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HMRC internal manual

International Manual

HM Revenue & Customs
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Transfer pricing: operational guidance: interaction with indirect taxes: interaction with VAT

Transfer pricing and VAT

Transfer pricing adjustments or compensating adjustments made under TIOPA10/Part 4 have no direct VAT consequences. However, where a business undertakes a transaction with an associated business other than on an arm’s length basis, then there may be a question about whether the value of the underlying supply for VAT purposes is less than the open market value. If so, then, depending on whether the conditions specified in VATA94/SCH6 are met, there may be scope for making a direction that the open market value is used for VAT purposes. This is most likely to be an issue if the two parties to the transaction are not in the same VAT group, or if a member of the VAT group is involved in making supplies that are exempt for VAT purposes (as then the value of supplies to other members of the VAT group may affect the amount of input tax that can be recovered).

Officers considering making an Open Market Direction for VAT purposes are encouraged to discuss their proposals with those responsible for the direct tax affairs of the associated businesses, as (depending on the particular facts and circumstances) there could be some read across to the application of transfer pricing rules.

Making a balancing payment under TIOPA10/S195 onwards solely for the purposes of correcting the cash impact of direct tax charges arising from transfer pricing adjustments does not have any VAT consequences, as balancing payments do not in themselves create taxable supplies for the purposes of VAT.

However, if a balancing payment is specifically made as consideration or further consideration for a supply, then, dependant on the precise circumstances and whether the relevant supply was a taxable supply, a VAT liability may arise. (There could also be VAT implications if making a balancing payment specifically reduces consideration for a supply, eg by refunding monies received by the party making the balancing payment.)

If any such consideration has not already been taken into account for VAT purposes, then correction may be due under one of the following;-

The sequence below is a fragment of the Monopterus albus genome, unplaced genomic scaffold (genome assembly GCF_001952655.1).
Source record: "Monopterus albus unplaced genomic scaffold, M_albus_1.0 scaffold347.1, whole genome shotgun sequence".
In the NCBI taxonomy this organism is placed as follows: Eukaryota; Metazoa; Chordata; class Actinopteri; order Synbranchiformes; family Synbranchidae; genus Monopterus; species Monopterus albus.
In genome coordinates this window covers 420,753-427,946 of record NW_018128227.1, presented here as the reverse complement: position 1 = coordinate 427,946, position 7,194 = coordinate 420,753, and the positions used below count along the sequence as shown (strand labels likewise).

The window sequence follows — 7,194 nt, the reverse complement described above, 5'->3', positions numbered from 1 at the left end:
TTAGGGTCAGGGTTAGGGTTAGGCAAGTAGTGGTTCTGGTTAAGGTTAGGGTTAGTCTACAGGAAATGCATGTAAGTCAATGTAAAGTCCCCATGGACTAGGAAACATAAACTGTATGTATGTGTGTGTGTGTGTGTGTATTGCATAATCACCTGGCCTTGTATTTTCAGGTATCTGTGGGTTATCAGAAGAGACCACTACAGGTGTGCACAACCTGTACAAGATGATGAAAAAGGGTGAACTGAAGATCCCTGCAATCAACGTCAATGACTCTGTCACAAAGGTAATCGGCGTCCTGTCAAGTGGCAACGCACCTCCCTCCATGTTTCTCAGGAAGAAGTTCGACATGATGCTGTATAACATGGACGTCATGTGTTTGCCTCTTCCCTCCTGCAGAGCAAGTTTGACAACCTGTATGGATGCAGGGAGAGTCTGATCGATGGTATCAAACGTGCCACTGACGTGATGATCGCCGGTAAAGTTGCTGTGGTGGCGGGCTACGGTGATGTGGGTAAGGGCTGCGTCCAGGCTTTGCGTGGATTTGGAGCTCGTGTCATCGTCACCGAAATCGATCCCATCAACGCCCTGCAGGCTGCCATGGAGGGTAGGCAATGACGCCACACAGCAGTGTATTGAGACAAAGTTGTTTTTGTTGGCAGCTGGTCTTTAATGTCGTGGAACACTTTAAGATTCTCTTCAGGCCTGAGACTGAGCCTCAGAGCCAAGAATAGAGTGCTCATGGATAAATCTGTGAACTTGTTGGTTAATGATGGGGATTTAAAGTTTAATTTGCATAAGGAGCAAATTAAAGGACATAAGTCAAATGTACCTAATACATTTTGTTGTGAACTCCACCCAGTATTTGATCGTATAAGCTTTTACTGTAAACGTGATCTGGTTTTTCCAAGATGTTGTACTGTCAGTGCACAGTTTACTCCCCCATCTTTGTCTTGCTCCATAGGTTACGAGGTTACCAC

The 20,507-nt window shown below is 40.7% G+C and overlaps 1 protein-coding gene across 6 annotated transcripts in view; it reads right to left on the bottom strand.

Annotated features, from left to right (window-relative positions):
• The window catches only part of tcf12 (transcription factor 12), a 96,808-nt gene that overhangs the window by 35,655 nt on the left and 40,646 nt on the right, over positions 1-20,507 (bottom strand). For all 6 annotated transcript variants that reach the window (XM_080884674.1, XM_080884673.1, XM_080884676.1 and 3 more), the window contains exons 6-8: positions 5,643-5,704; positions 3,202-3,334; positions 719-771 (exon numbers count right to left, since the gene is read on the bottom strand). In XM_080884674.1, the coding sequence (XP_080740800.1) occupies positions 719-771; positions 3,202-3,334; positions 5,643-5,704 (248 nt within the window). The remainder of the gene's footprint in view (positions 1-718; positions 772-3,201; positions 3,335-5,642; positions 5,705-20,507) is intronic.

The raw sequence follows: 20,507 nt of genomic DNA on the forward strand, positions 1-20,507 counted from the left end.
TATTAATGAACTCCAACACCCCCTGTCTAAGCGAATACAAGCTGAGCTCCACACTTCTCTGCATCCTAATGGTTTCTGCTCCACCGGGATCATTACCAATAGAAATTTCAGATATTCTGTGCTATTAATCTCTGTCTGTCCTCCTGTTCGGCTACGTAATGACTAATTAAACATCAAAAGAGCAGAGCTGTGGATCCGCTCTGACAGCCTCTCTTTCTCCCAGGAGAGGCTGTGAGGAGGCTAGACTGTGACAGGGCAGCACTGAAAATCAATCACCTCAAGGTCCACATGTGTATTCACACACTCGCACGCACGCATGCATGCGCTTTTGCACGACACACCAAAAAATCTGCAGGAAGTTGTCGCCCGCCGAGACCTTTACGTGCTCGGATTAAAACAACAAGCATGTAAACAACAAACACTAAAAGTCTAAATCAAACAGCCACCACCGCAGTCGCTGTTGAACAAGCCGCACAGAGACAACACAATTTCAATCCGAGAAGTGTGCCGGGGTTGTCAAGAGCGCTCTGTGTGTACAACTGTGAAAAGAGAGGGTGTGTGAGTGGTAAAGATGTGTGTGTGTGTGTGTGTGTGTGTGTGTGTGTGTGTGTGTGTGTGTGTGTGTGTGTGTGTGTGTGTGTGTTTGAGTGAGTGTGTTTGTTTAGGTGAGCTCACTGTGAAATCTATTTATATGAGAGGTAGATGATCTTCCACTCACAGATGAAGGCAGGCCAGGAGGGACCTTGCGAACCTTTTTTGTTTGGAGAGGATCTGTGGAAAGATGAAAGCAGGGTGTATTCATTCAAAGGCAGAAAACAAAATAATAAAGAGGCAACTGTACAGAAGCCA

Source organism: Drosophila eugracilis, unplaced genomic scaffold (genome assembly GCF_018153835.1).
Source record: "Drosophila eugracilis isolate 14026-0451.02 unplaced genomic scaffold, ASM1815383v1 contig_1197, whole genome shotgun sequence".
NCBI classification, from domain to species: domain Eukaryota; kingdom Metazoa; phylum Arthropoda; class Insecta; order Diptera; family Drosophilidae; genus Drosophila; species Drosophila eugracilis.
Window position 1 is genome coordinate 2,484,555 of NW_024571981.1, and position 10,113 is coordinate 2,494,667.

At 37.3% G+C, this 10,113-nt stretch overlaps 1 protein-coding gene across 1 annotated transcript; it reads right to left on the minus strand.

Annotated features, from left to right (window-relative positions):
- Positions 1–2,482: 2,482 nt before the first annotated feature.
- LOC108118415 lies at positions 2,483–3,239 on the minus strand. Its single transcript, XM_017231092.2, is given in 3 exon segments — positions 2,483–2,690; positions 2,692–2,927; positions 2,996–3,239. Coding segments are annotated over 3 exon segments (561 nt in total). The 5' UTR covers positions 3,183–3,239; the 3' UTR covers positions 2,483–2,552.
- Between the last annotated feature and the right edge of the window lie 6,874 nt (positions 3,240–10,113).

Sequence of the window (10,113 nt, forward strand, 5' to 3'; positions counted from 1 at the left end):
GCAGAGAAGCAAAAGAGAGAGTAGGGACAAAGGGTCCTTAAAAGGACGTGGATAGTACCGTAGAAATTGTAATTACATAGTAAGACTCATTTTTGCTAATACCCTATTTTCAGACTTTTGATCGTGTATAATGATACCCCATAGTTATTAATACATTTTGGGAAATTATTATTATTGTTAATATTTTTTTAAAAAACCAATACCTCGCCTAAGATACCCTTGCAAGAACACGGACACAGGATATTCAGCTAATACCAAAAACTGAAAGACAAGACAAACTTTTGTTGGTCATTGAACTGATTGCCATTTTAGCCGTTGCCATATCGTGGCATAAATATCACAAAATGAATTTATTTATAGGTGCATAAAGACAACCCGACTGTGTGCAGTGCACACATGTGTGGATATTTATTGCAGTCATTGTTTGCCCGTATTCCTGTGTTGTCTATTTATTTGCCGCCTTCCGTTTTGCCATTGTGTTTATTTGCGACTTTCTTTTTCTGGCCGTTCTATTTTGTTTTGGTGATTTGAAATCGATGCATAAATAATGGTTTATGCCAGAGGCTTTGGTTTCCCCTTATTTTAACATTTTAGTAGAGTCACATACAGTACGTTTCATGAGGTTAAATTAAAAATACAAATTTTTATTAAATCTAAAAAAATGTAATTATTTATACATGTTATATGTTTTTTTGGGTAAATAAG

Adjustments in the course of business - SI1995/2518 VAT Regs 1995 Reg 38

Correction of errors - SI1995/2518 VAT Regs 1995 Reg 34 or Reg 35.

Also, the treatment of such a payment as a balancing payment should be carefully scrutinised. A payment can only be a balancing payment if the sole or main reason for making it is that a transfer pricing adjustment has to be made (TIOPA10/S195(5)). It is not open to a taxpayer to make a payment as consideration for a supply and choose to treat that payment as a balancing payment.

It is not necessary for the payment to constitute a monetary consideration for a supply to give rise to VAT implications. Where the payment of a balancing payment is made conditional by one party in return for a supply of goods or services it may, dependent on the precise circumstances, be considered in part or whole as non-monetary consideration. Valuation and/or directions under VATA94/SCH6 would be applicable.

For example, Company A might agree to provide management services to Company B if Company B agrees to make a balancing payment to Company A. In such a case Company A has agreed to perform certain services in return for a non monetary consideration - the consideration being Company B’s agreement to make a balancing payment - and it is therefore necessary to value the consideration in order to determine the amount of VAT due. This is similar to the position in Commissioners of Customs & Excise v Tilling Management Services Ltd (1979 STC 365) where it was agreed that the value of the management services being provided was the amount of the group relief payments which were made. The group relief payments as such were not taxable but the agreement and making of them represented the consideration for a supply of management services.

By way of example:

Company A might render management services to Company B without a separate charge being made for those services. The position here depends on whether there is any arrangement linking the provision of management services to, say, the procurement or making of balancing payment. If there is, then (as in the above example) there would be a non-monetary consideration for the management services which would have to be valued to determine the amount of VAT due. If there is no such arrangement, then there is no taxable supply.

Again, Company A may render management services to Company B and make a charge for those services, at the same time receiving a balancing payment. In such a case there is clearly a taxable supply of management services, but what has to be determined is whether the monetary charge is the full consideration for the supply. If there is an arrangement linking the supply of management services to the making of the balancing payment then once again there would be a non-monetary consideration which would have to be valued. In such circumstances VAT would be due on the full consideration, i.e. on the sum of the monetary and non-monetary considerations. However, if there is no link between the management services and the balancing payment, then VAT will be due only on the monetary charge actually made for the management services.